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Thursday 25th July 2013
The European Union has invited LionAid to participate in a review of current regulations concerning the import of hunting trophies of species listed on their Annex B (equivalent to CITES Appendix II).
We feel this review is well overdue and therefore increasingly urgent. It should be noted that a number of EU Member States proposed a comprehensive review of current import practices by all parties at the recent CITES Conference, but this was watered down to only include elephant and rhino trophies. Such trophies belatedly have to be issued with import permits (not required before, an export permit from the country of origin sufficed) – in response to the rampant rhino “pseudo-hunting” scam facilitated by lax controls in South Africa.
“Pseudo-hunting”, as you will remember, took advantage of a glaring loophole in CITES regulations where a “hunter” could legally export a rhino trophy and then quickly take advantage of the significant difference between the hunting price and the street value of the horn to turn a tidy profit. This is against the CITES rules, but to date there have been few successful prosecutions outside South Africa we are aware of (though arrests have been made in the Czech Republic and Slovakia). Such horns initially were collected by droves of Vietnamese hunters, but as eyes in South Africa slowly began to open (largely due to NGOs and the media raising questions), the syndicates began to recruit numbers of proxy hunters from the Czech Republic, Slovakia, Denmark, Poland, Russia and the USA (countries, it might be added, with significant Vietnamese communities).
Trophy horns imported by such “proxy hunters” have since not surprisingly been conveniently declared as “stolen”, “lost”, cut up and given to relatives and friends, etc.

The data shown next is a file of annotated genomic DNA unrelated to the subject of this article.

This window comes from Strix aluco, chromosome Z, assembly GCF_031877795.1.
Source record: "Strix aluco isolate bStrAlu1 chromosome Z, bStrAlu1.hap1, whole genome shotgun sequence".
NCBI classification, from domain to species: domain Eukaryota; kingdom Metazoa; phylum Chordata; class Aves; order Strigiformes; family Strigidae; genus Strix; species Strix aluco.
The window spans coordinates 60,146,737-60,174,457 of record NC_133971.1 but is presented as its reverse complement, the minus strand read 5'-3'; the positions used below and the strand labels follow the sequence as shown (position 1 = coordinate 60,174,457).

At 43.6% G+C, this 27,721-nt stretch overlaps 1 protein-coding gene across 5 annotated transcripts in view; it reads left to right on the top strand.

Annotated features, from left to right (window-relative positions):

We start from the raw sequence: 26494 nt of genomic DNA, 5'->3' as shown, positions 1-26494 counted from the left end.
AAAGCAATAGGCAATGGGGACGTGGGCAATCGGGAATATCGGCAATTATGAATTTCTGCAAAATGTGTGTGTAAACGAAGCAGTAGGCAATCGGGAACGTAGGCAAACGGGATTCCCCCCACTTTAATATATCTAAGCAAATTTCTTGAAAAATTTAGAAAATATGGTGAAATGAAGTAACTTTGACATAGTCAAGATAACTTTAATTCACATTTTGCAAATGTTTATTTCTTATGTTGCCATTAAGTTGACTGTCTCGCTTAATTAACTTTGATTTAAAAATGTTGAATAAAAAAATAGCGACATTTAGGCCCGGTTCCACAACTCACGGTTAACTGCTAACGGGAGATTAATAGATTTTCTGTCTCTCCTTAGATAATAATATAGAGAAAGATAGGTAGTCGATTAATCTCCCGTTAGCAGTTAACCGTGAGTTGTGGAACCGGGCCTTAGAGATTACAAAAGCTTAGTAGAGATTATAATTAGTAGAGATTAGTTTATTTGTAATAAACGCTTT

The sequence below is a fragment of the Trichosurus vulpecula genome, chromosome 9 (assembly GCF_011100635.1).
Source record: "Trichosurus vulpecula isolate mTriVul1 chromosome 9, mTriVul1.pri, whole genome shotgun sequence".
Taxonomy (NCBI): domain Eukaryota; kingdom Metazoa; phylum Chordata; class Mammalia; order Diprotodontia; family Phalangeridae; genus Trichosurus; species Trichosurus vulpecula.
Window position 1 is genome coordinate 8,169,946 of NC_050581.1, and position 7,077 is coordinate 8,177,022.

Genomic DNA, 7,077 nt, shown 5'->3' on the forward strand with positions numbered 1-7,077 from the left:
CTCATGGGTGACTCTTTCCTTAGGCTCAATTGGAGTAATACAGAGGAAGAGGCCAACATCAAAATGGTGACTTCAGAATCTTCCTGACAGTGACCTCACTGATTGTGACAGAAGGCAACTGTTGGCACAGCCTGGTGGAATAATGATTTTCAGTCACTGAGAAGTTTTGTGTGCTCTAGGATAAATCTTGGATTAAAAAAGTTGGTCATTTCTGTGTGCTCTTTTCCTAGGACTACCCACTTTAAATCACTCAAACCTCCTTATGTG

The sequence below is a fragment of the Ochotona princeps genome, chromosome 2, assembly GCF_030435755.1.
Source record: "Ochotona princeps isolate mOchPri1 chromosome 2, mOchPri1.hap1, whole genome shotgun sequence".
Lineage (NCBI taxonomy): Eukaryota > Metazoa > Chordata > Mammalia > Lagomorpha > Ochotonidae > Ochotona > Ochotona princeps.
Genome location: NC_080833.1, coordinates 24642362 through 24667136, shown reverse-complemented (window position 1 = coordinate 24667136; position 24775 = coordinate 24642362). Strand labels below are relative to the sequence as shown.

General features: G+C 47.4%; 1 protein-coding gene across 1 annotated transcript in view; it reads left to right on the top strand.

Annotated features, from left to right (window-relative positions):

It is suspected that the same scenario applies to ivory collected by “hunters” in Africa – “cut-rate” hunts are offered by many agents and operators, the ivory is legally exported, and the tusks then “disappear”. Again, the EU is involved – CITES records indicate substantial increases in numbers of Danes and Portuguese, for example, showing a sudden interest in elephant hunting and significant discrepancies between numbers of exports versus imports. Ivory from hunts often seems to vanish into thin air.
The EU is proposing to “address” the issue by contemplating a requirement for import permits in addition to export permits for hunting trophies.
Lions fall in a different category, in that there does not appear to be an illegal trade in hunting trophies per se. However, we will advocate a complete ban on the import of lion trophies from South Africa. Such trophies virtually all originate from the captive breeding industry (“canned hunting”), are mislabelled as “wild” by South African authorities to allow hunters to place them in record books maintained by hunting organizations like SCI, and are hunted by very cruel techniques. In fact, the entire captive breeding for trophy hunting concept should have come under much greater scrutiny and sanctions in the past, but such was the attention given to rhinos, elephants and tigers that the industry was allowed to blossom and bloom.
If the EU prohibits import of seal skins from Namibia and Canada on the basis that this industry is based on cruel practices, why not similarly ban imports of lion trophies emanating from the canned hunting industry? Since South Africa only exports captive raised lion trophies, a blanket ban would not be difficult to enforce as the issue of truly wild versus captive raised animals would not need to be considered. While over 60% of canned lion trophies go to the USA, significant numbers end up in Germany, France, Spain, etc in the EU.
The necessity of an import permit for lion trophies from countries other than South Africa would also give the EU, under existing Wildlife Trade Regulations, greater latitude of ensuring that lion trophy hunting is indeed sustainable. This sustainability is currently claimed by the trophy hunting community but is increasingly being challenged by published information, surveys, and indeed the governments of Botswana and Zambia.
We will seek backing from our supporting organizations like IFAW, HSI, EIA and others to ensure that lions are not once again swept under the carpet in the exclusive stampede to conserve African elephants and rhinos. Desperate though the status of such species might be, concern needs to be spread to all species suffering from unsustainable commercial offtake whether it is poaching, “pseudo-hunting” or legalized trophy hunting.
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Posted by Pieter Kat at 16:49
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